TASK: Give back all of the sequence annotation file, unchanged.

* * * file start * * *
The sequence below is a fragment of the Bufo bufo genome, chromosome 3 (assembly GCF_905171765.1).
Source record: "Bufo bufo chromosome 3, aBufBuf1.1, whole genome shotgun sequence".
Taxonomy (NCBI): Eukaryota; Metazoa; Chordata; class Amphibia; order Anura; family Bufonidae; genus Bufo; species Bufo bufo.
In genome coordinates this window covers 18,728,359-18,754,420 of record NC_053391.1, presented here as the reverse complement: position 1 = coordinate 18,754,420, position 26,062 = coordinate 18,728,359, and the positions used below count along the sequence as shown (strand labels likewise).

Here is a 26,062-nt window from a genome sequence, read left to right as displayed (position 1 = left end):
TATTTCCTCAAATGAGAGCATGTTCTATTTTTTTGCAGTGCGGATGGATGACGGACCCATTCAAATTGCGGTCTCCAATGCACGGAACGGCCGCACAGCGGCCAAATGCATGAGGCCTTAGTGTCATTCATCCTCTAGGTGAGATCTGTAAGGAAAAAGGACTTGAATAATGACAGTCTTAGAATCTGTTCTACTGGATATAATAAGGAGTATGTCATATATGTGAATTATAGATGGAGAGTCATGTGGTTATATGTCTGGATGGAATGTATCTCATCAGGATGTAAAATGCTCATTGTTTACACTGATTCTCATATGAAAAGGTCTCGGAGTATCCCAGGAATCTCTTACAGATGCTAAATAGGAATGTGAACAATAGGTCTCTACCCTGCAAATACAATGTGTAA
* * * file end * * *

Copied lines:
The sequence below is a fragment of the Bufo bufo genome, chromosome 3 (assembly GCF_905171765.1).
Source record: "Bufo bufo chromosome 3, aBufBuf1.1, whole genome shotgun sequence".
Taxonomy (NCBI): Eukaryota; Metazoa; Chordata; class Amphibia; order Anura; family Bufonidae; genus Bufo; species Bufo bufo.
In genome coordinates this window covers 18,728,359-18,754,420 of record NC_053391.1, presented here as the reverse complement: position 1 = coordinate 18,754,420, position 26,062 = coordinate 18,728,359, and the positions used below count along the sequence as shown (strand labels likewise).

Here is a 26,062-nt window from a genome sequence, read left to right as displayed (position 1 = left end):
TATTTCCTCAAATGAGAGCATGTTCTATTTTTTTGCAGTGCGGATGGATGACGGACCCATTCAAATTGCGGTCTCCAATGCACGGAACGGCCGCACAGCGGCCAAATGCATGAGGCCTTAGTGTCATTCATCCTCTAGGTGAGATCTGTAAGGAAAAAGGACTTGAATAATGACAGTCTTAGAATCTGTTCTACTGGATATAATAAGGAGTATGTCATATATGTGAATTATAGATGGAGAGTCATGTGGTTATATGTCTGGATGGAATGTATCTCATCAGGATGTAAAATGCTCATTGTTTACACTGATTCTCATATGAAAAGGTCTCGGAGTATCCCAGGAATCTCTTACAGATGCTAAATAGGAATGTGAACAATAGGTCTCTACCCTGCAAATACAATGTGTAA